We Can Only Hope

The editors of the Wall Street Journal point to two recent appellate court cases on the role of federal agencies:

Elizabeth Warren touts her creation of the Consumer Financial Protection Bureau as a major accomplishment, and expect regulatory agencies shielded from accountability to proliferate in a Warren Administration. But as a recent appellate ruling suggests, the courts may prove an obstacle to such bureaucratic entrenchment.

An en banc Fifth Circuit Court of Appeals ruled this month that the design of the Federal Housing Finance Agency is unconstitutional, with 12 of 16 judges agreeing (Collins v. Mnuchin). The agency, created amid the financial crisis to manage Fannie Mae and Freddie Mac, is controlled by a single director who cannot be removed by the President except “for cause.” The CFPB has a similar structure, suggesting it too may be vulnerable.

Judge Don Willett ’s majority opinion said the FHFA director’s independence violates the separation of powers, the Constitution’s “most essential attribute.” The Constitution provides for power divided between a legislative branch, the executive and the judiciary. Too often the bureaucracy has become a kind of fourth branch, shaping policy but lacking political oversight. “The Constitution bounds Congress’s power,” the majority writes, “to create agencies, draw their structure, and grant them authority.”

The Sixth Circuit also grappled with the limits of agency power in an en banc order Aug. 28, though 9 of 16 judges deferred to the agency. The plaintiff wanted to challenge certain IRS reporting rules; the IRS said its rules couldn’t be challenged pre-emptively (CIC Services v. IRS).

The IRS prevailed, but Judge Amul Thapar wrote for seven dissenters highlighting the importance of judicial review of agency decisions. He noted that the Founders deliberately gave the taxing power to Congress but now an executive agency exercises it “in ways that the Founders never would have envisioned.”

He added that courts “accepted this departure from constitutional principle on the promise that Congress would still constrain agency power.” But Congress has not followed through, surrendering legislative responsibilities to agencies.

Judge Jeffrey Sutton wrote in a concurrence that he was inclined to rule against the IRS but Supreme Court precedents “plausibly point in opposite directions.” He suggested the High Court is in a better position to decide the question. The Justices effectively punted on two major separation-of-powers decisions last term, Gundy v. U.S. and Kisor v. Wilkie.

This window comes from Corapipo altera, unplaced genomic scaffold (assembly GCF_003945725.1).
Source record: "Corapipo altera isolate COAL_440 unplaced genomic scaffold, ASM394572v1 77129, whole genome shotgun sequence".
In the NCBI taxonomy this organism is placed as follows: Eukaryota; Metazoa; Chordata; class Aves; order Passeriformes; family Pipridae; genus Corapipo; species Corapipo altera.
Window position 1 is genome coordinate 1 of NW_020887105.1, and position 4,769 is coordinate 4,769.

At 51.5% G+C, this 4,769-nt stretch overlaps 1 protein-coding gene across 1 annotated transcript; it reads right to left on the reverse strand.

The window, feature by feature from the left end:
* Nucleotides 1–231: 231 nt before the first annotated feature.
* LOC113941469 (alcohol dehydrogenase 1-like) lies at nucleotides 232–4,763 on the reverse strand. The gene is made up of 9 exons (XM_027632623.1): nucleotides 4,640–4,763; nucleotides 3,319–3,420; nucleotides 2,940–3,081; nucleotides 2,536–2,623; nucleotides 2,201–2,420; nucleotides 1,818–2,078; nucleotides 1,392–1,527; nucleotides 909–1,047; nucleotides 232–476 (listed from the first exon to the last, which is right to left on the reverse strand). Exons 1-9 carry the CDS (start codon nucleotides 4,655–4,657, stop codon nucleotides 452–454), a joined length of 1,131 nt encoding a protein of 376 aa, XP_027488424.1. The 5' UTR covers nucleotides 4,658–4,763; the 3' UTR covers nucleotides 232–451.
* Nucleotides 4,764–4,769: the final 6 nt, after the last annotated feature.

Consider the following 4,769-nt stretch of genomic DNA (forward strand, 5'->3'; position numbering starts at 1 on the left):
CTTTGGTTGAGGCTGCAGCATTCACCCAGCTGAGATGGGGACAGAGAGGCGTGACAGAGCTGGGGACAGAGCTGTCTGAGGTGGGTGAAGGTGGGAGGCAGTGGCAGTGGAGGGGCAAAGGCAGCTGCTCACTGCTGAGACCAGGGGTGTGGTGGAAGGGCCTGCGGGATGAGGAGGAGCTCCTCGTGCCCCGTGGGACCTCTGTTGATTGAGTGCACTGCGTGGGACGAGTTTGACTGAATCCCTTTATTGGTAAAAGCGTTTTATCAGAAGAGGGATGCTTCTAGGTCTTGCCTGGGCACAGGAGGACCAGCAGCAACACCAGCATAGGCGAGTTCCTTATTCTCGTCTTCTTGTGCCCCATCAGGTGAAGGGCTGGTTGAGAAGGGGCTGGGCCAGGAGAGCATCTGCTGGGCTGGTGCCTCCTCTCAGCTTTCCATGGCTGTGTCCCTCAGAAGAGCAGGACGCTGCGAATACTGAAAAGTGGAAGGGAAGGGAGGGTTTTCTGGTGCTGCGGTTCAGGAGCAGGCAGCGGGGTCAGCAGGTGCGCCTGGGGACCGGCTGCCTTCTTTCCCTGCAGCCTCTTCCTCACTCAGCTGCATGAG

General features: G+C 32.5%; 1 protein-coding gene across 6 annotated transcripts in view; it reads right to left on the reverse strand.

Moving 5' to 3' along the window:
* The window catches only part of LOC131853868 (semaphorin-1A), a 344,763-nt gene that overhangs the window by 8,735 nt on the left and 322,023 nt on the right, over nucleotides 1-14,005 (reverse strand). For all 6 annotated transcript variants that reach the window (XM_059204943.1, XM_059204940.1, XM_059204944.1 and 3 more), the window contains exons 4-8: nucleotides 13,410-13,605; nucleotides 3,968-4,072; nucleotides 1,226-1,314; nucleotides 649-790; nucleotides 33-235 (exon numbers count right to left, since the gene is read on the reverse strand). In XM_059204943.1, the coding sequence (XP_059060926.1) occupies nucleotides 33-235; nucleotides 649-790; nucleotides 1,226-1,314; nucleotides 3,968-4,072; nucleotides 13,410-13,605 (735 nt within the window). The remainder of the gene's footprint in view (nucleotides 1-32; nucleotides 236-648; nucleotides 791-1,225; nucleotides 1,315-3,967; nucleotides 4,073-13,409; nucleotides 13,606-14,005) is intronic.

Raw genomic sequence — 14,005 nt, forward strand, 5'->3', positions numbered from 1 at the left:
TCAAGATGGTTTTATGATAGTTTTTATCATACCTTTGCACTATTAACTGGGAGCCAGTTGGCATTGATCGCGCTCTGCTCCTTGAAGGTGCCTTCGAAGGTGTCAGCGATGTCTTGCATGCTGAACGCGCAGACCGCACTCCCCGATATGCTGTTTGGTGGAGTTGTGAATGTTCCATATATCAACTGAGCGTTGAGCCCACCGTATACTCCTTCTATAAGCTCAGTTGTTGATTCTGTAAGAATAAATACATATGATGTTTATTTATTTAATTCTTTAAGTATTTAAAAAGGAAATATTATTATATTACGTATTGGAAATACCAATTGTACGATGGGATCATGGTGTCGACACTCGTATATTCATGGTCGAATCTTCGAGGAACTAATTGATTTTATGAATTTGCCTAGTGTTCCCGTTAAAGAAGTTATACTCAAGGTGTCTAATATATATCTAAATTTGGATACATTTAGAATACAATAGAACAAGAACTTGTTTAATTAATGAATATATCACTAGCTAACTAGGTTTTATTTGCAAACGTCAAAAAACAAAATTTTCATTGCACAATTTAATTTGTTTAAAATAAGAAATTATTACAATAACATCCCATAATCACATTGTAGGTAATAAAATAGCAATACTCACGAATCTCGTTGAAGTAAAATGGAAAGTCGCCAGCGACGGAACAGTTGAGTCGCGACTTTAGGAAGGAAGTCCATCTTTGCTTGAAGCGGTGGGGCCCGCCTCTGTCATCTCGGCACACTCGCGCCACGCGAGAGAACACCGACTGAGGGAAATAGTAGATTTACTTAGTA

We can only hope. Our political system was not designed to grant legislators lifetime sinecures with plenty of time for fundraising, create an all-powerful executive, or allow a federal bureaucracy that operates without supervision. We have evolved in that direction over a century. It will take a long time to reverse it but reverse it we must if we are to make our political system function as designed. Or at all for that matter.

3 comments… add one
  • steve Link

    OTOH, allowing the POTUS to remove anyone they want for any reason, without cause, means that there is no effective check on the power of the presidency. The president can fire anyone Congress put in that position, and if IIRC, replace them with anyone they want. If powers are to be divided between the congress and the executive branch, where is the power of Congress in this set up? In general, the trend in our governance is to make the executive branch stronger and stronger.


  • Cabinet-level appointees require confirmation by the Senate. Treaties are concluded with advice and consent of the Senate. The Congress has the power of the purse and the House has the power of impeachment.

    One of the sources of the executive’s power is the very large number of things the Congress has wanted to accomplish that are beyond the Constitutional authority of the federal government of which many are actually responsibilities of the states.

    The Congress is bipolar on this subject. A desire for the United States to play more of a role in world affairs inherently grants more power to the president.

  • Andy Link

    Given gridlock in Congress and extreme partisanship, I think the pattern will be to gain power, implement as many preferred actions as possible, then utilized the judiciary vigorously when out of power to defend them.

    I think that’s one big reason why both parties see that control of the judiciary is so critical now – it’s needed to legitimize power-plays and make them enduring.

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